So, first off, new artwork up in the digital gallery.
Don’t know who she is? Don’t sweat, you’ll be hearing more about her eventually.
Well, that said, time to continue the discussion from last week.
Last week I touched a little on what Chaos is. In brief, it’s what happens when order meets randomness. Now, what kind of things happen when the two collide? First, Emergent Order tends to occur, which is surprising order from systems that would’ve been difficult to predict beforehand. Second, small differences can be turned into big ones.
Now, what does this mean in layman’s terms? For one, it means science has validated two basic axioms that wise people have long pointed out–One, there can be order where there seems to be none, and then two, a little bit can go a long way.
Now why is Chaos so interesting to an artist? What does the border between order and disorder have to do with art?
Well, for one, understanding the concept can help you draw. The key lies partially in Strange Attractors. Even though chaotic systems never repeat the exact same thing more than once, they still have a pattern. More specifically, they tend towards a certain locality. To put it more simply, if you map out the numbers on a mathematical model of a chaotic system, they all gravitate around certain coordinate.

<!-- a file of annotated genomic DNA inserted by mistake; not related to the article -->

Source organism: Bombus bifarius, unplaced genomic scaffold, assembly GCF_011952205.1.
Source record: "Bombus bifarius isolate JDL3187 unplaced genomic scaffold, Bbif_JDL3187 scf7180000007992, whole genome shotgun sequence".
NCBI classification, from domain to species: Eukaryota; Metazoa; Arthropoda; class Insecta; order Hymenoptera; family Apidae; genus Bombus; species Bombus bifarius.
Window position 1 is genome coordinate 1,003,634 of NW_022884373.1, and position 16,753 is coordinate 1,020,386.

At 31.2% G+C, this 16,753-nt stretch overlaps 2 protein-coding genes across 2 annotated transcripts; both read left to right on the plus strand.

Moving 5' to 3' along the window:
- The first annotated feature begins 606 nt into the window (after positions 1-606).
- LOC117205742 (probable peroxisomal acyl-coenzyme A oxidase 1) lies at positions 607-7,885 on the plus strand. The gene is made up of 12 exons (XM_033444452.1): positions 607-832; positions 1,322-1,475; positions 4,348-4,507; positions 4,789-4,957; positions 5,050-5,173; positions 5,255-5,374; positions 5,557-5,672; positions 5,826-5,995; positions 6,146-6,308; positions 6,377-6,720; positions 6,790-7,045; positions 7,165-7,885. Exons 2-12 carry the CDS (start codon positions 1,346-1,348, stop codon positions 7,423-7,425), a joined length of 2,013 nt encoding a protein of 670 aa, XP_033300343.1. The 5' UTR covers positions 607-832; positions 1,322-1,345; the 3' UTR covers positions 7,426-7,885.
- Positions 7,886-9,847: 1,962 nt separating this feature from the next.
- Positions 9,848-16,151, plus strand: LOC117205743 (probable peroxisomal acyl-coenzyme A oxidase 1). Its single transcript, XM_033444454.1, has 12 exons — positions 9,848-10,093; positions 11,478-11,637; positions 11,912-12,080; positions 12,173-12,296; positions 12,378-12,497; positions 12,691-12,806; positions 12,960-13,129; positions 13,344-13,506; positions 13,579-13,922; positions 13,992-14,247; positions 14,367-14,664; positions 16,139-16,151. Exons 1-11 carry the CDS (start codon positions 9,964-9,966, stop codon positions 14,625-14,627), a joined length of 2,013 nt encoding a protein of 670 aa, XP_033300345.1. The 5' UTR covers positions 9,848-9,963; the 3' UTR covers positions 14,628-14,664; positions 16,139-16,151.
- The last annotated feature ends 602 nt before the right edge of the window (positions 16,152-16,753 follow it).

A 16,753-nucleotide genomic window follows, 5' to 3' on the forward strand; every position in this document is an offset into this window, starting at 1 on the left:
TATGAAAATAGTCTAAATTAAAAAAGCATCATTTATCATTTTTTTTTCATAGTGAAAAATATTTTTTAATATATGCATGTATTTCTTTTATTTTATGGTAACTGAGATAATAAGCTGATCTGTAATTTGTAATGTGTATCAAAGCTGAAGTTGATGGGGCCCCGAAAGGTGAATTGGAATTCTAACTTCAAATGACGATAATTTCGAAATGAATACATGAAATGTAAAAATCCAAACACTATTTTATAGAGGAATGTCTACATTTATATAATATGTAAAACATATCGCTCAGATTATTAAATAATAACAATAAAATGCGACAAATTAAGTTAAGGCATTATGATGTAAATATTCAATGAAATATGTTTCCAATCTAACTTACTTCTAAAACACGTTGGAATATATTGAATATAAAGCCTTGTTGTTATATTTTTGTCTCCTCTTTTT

Now how does this concept of Strange Attractors help you draw? Let’s take hair for example. There are many ways to draw hair, but the way I do is a bit random–but that’s part of the point. While it would take forever to meticulously draw each strand, you can still draw hair that’s largely based on strands by quickly drawing out strokes of hair, and as you do, generally guiding your hand to draw them around where you want them. Your hand kinda fumbles around a little and you have some random hairs a little out of synch with the rest, but the general location forms a strange attractor and make the hair look organic.
Another area is trees. In a tree, you can look at the arrangement of branches and leaves and it can appear completely random. But on closer inspection, most trees actually have a pattern that their leaves take–say, two triangular points on the left, one upward, and on on the right. You can usually see this pattern repeated in each point of the leaf, in the veins, and if you zoom out, the stems of the leaves form the same pattern on the branch, and the branches from the same pattern on the tree! Yet they don’t perfectly follow the pattern in a rigid way. There’s wiggle room for randomness within those constraints, like the exact angle of the two left point on the leaf, for example. But understanding this made my drawings of nature reach a new level.
More to come on this subject.
All images, writing, characters, artwork and related indicia are (c) Earl Isbell
Feel free to leave a comment, browse the galleries, or contact me if you wanna buy a print, commission me, or just drop me a line. Just navigate using the links at the top ^^.
Like this post, tweet it, or subscribe! It’s fun!